In a far-reaching policy shift, officials from the United States antitrust and patent office stated they no longer deem holders of industry-standard patents anti-competitive if they sue to stop the sale of infringing products.
In a joint statement, the U.S. Justice Department, and the U.S. Patent and Trademark Office as well as the National Institute of Standards and Technology released a policy statement on standard essential patents which essentially replace its policy since 2013.
In the tech industry, standard essential patents are often used when makers of different types of devices want them to work harmoniously together. Case in point: cellular networks, phones and mobile towers uses a wide body of patents from different patent holders but must work with each other across makers and borders.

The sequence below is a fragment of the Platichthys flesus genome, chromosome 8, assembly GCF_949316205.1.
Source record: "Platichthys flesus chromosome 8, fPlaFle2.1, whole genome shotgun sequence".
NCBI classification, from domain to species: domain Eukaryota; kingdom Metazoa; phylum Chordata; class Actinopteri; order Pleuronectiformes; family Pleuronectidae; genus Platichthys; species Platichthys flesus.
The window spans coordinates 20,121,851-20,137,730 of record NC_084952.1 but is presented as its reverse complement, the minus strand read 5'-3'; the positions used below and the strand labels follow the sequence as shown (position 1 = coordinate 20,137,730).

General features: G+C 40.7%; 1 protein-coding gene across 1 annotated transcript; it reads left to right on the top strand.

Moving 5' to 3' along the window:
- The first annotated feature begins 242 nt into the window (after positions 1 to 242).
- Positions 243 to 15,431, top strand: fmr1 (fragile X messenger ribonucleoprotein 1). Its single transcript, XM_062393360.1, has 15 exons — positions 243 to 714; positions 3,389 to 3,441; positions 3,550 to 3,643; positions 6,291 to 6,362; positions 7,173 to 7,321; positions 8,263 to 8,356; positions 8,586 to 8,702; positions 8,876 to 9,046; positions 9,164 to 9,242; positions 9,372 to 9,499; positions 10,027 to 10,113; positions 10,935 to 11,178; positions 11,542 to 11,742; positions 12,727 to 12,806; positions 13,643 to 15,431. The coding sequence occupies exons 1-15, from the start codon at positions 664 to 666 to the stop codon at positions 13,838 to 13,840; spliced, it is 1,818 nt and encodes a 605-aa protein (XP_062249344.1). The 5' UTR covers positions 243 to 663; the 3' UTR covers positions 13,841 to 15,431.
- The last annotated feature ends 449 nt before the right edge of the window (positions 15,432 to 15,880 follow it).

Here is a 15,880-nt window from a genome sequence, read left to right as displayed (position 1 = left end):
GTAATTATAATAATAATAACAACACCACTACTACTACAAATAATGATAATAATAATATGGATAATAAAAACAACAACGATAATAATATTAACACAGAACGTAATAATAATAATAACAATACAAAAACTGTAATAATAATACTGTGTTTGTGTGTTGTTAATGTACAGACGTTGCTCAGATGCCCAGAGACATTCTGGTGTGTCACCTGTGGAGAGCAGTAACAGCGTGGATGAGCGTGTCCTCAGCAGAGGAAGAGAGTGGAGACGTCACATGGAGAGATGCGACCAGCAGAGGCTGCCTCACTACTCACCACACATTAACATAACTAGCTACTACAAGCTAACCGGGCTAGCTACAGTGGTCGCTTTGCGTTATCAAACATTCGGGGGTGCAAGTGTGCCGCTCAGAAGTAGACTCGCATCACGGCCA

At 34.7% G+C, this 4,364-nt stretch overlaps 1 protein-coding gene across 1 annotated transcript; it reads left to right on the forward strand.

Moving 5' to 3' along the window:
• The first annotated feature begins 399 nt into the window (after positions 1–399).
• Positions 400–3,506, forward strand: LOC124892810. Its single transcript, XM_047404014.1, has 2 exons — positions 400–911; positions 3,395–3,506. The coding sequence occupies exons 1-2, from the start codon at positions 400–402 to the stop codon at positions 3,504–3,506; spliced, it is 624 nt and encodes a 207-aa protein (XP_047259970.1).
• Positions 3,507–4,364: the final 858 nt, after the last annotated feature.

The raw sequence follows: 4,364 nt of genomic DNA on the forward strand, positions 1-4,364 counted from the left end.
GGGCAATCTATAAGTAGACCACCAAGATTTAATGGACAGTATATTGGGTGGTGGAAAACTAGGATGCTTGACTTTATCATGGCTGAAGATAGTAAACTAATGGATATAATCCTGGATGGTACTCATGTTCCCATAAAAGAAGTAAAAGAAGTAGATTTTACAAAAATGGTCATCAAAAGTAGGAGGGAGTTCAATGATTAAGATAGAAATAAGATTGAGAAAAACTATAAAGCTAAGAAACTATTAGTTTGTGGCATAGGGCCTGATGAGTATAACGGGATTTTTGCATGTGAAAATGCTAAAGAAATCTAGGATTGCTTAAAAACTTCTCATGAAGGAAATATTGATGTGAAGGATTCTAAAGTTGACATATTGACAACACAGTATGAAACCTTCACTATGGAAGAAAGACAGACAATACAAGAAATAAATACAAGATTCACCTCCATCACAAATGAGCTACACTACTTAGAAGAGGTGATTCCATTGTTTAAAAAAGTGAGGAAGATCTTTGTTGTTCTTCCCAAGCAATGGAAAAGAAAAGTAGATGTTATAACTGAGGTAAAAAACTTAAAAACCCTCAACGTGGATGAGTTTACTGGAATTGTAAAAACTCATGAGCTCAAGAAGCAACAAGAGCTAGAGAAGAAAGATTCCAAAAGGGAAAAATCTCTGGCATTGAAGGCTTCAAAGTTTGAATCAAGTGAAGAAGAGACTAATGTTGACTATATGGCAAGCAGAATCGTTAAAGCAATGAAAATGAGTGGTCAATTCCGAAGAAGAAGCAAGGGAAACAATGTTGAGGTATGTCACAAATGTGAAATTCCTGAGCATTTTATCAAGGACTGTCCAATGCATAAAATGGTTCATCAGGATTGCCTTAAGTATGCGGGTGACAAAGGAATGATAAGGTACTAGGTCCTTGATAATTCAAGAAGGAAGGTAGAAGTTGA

So as to arrive at a single standard, companies including Ericsson, Nokia and InterDigital Wireless contribute their respective patents to a certain technology such as 5G.
Every company that makes cellular devices are required to adopt that technology and pay a license fee to patent holders. In exchange, the holders agree to license the patents on fair and reasonable terms.
In 2013, the Justice Department and Patent Office took the view that it was anti-competitive behavior for patent holders to seek injunctions to block the sale of a products for infringing standards patents. However, holders could still seek monetary damages without running afoul of the policy.
This policy has now been reversed, with officials saying patent holders seeking to block sales in standards patents cases present no harm to competition and standards patents should be treated no differently than other patents.
“Our patent system is what has made the American economy the innovation capital of the world, and we should not misapply the antitrust laws to diminish the incentive to innovate,” said Assistant Attorney General Delrahim in a statement.